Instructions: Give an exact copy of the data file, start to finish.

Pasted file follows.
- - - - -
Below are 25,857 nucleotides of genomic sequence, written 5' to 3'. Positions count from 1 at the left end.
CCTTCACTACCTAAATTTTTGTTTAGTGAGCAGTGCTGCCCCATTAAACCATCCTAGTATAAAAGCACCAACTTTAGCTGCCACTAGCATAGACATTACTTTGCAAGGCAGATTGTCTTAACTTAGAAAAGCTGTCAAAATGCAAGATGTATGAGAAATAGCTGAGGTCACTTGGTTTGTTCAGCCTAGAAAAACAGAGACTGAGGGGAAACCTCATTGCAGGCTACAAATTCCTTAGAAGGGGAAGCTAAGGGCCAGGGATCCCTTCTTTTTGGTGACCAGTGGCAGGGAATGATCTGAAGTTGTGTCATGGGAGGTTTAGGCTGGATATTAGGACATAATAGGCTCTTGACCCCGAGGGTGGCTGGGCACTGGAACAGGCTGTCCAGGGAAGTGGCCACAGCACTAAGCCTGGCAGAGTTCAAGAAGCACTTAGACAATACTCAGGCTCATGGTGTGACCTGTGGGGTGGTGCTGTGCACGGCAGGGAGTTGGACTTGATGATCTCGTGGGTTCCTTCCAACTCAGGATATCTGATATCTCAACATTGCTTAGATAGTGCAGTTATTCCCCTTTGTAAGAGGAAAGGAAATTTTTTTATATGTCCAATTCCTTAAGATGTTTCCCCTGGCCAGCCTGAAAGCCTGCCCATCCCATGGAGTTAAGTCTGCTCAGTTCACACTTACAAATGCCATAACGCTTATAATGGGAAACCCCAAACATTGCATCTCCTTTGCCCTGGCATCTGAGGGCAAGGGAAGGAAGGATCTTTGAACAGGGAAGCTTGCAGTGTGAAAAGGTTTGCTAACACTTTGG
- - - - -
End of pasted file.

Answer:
Below are 25,857 nucleotides of genomic sequence, written 5' to 3'. Positions count from 1 at the left end.
CCTTCACTACCTAAATTTTTGTTTAGTGAGCAGTGCTGCCCCATTAAACCATCCTAGTATAAAAGCACCAACTTTAGCTGCCACTAGCATAGACATTACTTTGCAAGGCAGATTGTCTTAACTTAGAAAAGCTGTCAAAATGCAAGATGTATGAGAAATAGCTGAGGTCACTTGGTTTGTTCAGCCTAGAAAAACAGAGACTGAGGGGAAACCTCATTGCAGGCTACAAATTCCTTAGAAGGGGAAGCTAAGGGCCAGGGATCCCTTCTTTTTGGTGACCAGTGGCAGGGAATGATCTGAAGTTGTGTCATGGGAGGTTTAGGCTGGATATTAGGACATAATAGGCTCTTGACCCCGAGGGTGGCTGGGCACTGGAACAGGCTGTCCAGGGAAGTGGCCACAGCACTAAGCCTGGCAGAGTTCAAGAAGCACTTAGACAATACTCAGGCTCATGGTGTGACCTGTGGGGTGGTGCTGTGCACGGCAGGGAGTTGGACTTGATGATCTCGTGGGTTCCTTCCAACTCAGGATATCTGATATCTCAACATTGCTTAGATAGTGCAGTTATTCCCCTTTGTAAGAGGAAAGGAAATTTTTTTATATGTCCAATTCCTTAAGATGTTTCCCCTGGCCAGCCTGAAAGCCTGCCCATCCCATGGAGTTAAGTCTGCTCAGTTCACACTTACAAATGCCATAACGCTTATAATGGGAAACCCCAAACATTGCATCTCCTTTGCCCTGGCATCTGAGGGCAAGGGAAGGAAGGATCTTTGAACAGGGAAGCTTGCAGTGTGAAAAGGTTTGCTAACACTTTGG